Georgetown Law Self-Cancels Its Elite Status | Opinion

Georgetown University Law Center had long been at the bottom of the law school world's elite "Top-14" rankings. It maintained its worst-of-the-best status largely by the draw of its physical location in Washington, D.C. It finally slipped below UCLA this year, just when Georgetown Law distinguished itself above and beyond even top-ranked Yale Law in a category not ranked by US News and World Report: leadership. To wit: Georgetown Law Dean William Treanor has proven himself, almost beyond a reasonable doubt, to be the single weakest leader in American higher education.

An examination of Treanor's leadership by a jury of his peers should convict him of this weighty charge. Last March, someone leaked a video of professor Sandra Sellers lamenting that black students tended to score poorly on her examinations. Treanor publicly condemned her without speaking to her. Georgetown then violated its own policy and American Association of University Professors' guidelines and fired Sellers without any due process.

I asked Treanor: Why condemn Sellers before speaking with her? Was there an empirical basis for her lamentation? If there was, then why would he find lamenting an empirical truth to be "abhorrent?" I also asked him to comment on what a Georgetown Law student told me: "[B]ecause of [Treanor's] action, [students] are now terrified of providing any personal opinion or even putting forward ideas 'for the sake of argument' in [Georgetown Law] classes for fear that someone might clip their speech and post a video on social media to destroy their reputation and career."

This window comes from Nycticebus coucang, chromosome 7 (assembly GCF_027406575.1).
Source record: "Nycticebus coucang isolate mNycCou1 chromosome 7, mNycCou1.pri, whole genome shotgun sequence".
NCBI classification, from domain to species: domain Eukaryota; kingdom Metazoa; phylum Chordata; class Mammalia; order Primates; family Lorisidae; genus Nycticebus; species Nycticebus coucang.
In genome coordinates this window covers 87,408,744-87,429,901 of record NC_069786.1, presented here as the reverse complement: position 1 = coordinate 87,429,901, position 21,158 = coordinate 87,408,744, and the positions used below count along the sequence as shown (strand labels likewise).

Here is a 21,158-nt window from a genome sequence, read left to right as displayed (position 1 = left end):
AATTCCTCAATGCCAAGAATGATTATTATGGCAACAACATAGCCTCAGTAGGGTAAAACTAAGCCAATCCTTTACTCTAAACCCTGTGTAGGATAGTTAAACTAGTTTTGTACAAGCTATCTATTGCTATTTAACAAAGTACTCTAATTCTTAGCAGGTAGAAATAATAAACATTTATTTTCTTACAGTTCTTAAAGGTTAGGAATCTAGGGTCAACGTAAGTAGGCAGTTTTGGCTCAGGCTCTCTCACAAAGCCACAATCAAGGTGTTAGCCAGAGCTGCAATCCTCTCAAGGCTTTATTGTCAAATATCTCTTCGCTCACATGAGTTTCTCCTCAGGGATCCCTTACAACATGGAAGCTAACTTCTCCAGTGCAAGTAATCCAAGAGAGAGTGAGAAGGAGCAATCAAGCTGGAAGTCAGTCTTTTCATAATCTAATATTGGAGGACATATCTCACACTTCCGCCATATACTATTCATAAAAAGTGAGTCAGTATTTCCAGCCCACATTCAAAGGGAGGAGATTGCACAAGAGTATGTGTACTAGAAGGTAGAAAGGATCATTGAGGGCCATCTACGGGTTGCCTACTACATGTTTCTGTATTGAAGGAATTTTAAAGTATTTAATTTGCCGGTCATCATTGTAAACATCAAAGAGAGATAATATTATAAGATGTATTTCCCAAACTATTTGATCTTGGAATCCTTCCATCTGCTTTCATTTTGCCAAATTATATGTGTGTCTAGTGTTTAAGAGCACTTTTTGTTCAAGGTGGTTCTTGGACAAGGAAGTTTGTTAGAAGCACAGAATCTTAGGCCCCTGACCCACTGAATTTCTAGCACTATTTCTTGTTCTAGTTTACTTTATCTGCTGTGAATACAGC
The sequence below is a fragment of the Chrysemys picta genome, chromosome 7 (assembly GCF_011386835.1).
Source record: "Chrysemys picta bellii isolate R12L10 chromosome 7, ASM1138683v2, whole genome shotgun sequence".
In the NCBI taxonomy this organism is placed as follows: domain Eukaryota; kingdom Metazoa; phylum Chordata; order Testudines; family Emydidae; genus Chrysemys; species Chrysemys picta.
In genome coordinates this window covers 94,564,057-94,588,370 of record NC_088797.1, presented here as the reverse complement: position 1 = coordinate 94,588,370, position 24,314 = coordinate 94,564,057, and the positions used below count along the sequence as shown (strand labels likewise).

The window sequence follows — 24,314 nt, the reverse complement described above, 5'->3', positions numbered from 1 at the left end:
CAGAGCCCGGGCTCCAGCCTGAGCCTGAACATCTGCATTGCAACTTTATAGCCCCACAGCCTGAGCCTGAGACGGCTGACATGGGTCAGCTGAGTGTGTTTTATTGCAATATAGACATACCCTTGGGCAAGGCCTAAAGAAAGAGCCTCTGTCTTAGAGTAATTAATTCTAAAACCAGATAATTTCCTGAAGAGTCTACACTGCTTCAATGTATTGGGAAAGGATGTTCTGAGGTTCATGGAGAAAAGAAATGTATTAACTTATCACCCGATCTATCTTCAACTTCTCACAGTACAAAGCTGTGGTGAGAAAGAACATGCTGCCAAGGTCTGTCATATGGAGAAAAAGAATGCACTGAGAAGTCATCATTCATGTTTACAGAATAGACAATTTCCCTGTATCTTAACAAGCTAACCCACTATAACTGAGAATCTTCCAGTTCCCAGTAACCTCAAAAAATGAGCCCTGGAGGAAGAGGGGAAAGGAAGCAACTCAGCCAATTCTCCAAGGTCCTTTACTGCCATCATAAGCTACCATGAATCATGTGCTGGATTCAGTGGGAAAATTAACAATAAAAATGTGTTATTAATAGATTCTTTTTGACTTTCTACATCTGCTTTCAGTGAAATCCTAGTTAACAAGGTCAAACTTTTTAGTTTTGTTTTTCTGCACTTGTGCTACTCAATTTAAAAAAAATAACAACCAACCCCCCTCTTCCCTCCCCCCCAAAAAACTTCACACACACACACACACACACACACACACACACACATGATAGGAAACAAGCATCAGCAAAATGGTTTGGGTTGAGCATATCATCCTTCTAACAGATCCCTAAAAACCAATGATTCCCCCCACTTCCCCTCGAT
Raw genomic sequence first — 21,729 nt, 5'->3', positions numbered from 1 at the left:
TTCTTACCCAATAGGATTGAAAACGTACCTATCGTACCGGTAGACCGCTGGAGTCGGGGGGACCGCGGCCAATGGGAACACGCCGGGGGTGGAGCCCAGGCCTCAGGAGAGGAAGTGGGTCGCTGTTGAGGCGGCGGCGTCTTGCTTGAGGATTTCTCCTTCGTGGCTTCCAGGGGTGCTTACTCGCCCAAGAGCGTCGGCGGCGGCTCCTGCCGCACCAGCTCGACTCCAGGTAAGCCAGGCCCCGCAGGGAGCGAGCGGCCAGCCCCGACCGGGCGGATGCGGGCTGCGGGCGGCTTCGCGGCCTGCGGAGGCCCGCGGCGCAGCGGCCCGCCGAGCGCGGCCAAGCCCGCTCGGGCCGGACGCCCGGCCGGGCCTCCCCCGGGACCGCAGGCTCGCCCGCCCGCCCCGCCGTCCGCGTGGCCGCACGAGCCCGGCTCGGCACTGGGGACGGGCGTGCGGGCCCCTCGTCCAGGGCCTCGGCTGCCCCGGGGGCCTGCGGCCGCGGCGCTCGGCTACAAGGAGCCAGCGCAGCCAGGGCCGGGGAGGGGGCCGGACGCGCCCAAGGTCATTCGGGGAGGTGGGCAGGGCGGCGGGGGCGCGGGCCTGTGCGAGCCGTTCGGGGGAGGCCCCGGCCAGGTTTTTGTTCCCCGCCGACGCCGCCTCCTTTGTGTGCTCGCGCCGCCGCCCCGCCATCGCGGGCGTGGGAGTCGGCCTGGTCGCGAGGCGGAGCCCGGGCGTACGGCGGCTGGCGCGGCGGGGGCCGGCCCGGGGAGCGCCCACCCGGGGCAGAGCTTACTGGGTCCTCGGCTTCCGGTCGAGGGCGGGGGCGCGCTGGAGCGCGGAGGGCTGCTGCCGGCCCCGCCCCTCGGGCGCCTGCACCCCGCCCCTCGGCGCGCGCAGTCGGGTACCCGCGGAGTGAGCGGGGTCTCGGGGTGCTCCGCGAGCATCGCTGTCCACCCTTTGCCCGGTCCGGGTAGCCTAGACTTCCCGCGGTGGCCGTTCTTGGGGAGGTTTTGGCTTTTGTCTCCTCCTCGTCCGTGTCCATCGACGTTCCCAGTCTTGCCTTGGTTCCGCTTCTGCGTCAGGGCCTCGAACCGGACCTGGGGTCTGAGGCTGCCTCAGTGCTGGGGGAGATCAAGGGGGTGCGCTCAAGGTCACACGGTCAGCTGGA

Treanor provided no comment. He did, however, publicly vow to consider requiring all students to study Critical Race Theory (CRT), to make professor tenure contingent on CRT-inspired "diversity, equity and inclusion" criteria, and insisted that he was "dedicated to the important work that lies ahead."

In recent weeks, Treanor has rededicated himself to that work.

President Joe Biden announced his intent to nominate a black woman to the U.S. Supreme Court. Anyone who has taken the LSAT can apply analytical reasoning to this prompt. Unless it is known, a priori, that the human subgroup "black women" necessarily contains the most competent liberal jurist, then Biden was logically prioritizing race and sex over competence and merit. Incoming Georgetown Law Professor Ilya Shapiro articulated this logical conclusion on Twitter in a way that anyone with middle-school level reading comprehension would easily understand.

Unfortunately, neither a critical mass of Georgetown Law students nor William Treanor appeared to possess the requisite cognitive skill. The Georgetown Black Law Students Association circulated a petition calling for Shapiro's termination, and students hosted a sit-in to call on Treanor to meet their demand. At the sit-in, students further demanded "reparations" for the pain of being exposed to a thought they either couldn't understand or simply didn't like. They demanded free food. And a "place to cry." Treanor vowed to "do better." He started by suspending Shapiro. (The demand from these 20-something adults for a dedicated crying room has not yet been met.)